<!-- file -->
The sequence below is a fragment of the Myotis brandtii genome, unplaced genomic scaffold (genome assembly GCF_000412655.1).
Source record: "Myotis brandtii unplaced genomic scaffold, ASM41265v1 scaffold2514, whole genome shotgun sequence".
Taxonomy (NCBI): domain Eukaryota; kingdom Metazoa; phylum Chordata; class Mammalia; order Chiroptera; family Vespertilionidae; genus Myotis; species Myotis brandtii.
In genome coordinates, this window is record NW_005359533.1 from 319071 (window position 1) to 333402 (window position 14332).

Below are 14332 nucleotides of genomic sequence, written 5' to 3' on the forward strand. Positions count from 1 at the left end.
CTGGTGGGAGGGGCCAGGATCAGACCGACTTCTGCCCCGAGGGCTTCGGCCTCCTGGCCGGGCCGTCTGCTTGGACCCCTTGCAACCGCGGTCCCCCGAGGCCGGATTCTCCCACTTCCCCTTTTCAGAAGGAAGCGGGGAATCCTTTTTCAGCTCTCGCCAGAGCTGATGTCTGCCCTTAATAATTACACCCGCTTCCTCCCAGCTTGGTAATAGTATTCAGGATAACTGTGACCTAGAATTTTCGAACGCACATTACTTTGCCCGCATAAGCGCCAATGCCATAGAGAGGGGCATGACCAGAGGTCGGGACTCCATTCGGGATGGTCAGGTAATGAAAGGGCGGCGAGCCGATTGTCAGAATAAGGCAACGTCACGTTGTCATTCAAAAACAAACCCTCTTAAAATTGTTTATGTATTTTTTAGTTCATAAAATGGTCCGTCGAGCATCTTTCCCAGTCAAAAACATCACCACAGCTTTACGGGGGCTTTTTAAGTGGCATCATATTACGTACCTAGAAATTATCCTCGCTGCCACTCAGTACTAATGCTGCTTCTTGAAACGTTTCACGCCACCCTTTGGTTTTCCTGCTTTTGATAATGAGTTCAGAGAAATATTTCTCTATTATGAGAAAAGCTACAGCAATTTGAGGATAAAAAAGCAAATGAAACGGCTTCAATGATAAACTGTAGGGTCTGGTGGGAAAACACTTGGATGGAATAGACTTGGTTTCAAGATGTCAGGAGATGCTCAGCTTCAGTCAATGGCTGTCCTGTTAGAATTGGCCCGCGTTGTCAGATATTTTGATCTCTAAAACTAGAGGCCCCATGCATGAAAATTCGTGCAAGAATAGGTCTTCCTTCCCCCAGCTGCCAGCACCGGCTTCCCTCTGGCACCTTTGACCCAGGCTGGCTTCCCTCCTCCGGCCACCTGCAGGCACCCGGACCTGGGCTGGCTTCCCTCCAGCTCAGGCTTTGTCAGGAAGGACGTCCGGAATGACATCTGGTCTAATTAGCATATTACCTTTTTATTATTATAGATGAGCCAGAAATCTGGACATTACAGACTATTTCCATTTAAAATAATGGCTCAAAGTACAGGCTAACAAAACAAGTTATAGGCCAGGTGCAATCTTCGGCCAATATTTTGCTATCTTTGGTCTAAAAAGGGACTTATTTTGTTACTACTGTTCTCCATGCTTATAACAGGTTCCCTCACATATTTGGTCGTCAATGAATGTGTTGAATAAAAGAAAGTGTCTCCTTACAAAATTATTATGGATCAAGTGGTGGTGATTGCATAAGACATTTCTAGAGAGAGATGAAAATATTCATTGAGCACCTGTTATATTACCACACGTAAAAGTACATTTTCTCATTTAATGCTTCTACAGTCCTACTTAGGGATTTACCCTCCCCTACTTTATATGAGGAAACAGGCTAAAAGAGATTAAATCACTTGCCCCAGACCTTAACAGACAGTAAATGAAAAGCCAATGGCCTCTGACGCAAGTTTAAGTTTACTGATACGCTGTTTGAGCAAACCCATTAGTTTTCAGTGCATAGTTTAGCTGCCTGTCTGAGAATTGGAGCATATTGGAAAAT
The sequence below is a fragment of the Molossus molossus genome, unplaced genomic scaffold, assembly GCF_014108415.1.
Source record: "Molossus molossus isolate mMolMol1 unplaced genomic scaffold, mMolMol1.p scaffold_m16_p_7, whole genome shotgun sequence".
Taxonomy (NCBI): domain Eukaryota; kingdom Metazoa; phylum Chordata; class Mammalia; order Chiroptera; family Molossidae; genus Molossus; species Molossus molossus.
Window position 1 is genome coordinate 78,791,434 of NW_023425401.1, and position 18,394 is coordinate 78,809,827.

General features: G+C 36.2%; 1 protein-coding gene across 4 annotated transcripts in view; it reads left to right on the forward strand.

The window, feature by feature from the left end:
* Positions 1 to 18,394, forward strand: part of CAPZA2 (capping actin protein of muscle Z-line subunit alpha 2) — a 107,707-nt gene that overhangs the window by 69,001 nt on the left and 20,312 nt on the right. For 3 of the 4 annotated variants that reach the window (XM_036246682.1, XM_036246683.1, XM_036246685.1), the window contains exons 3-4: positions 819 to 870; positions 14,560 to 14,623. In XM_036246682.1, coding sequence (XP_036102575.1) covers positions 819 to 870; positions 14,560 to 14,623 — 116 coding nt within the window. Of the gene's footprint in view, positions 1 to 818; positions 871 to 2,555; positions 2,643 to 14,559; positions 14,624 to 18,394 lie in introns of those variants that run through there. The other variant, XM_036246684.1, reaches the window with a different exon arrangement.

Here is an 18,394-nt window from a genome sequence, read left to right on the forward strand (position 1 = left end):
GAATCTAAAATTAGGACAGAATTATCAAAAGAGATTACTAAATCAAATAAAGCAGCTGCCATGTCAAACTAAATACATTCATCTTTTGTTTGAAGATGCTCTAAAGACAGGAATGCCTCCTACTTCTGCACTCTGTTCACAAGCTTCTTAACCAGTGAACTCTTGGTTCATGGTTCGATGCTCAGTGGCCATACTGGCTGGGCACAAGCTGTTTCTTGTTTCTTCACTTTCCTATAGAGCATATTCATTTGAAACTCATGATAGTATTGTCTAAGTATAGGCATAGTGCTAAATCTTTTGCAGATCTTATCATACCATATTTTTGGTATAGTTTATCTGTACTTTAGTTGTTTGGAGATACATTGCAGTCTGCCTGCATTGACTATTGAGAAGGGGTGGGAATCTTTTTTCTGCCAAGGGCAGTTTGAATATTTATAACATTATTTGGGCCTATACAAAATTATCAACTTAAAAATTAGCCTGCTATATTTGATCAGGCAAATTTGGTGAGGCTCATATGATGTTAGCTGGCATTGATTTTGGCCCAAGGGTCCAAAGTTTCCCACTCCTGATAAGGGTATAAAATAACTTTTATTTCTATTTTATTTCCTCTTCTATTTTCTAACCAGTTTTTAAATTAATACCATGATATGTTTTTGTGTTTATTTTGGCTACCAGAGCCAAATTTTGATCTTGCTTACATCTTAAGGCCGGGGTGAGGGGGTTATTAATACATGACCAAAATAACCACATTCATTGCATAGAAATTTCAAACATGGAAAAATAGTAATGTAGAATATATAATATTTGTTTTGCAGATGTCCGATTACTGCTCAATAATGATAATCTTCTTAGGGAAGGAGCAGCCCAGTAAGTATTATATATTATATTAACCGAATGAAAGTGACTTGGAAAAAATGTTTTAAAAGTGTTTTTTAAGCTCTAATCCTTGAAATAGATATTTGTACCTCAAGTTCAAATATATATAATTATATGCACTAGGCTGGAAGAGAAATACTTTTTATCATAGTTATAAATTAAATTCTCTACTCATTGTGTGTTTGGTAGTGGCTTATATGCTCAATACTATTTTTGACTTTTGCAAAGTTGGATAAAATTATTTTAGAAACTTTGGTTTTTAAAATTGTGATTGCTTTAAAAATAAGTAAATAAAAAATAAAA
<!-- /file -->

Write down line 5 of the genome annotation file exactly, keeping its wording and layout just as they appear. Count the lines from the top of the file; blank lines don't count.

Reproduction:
Below are 14332 nucleotides of genomic sequence, written 5' to 3' on the forward strand. Positions count from 1 at the left end.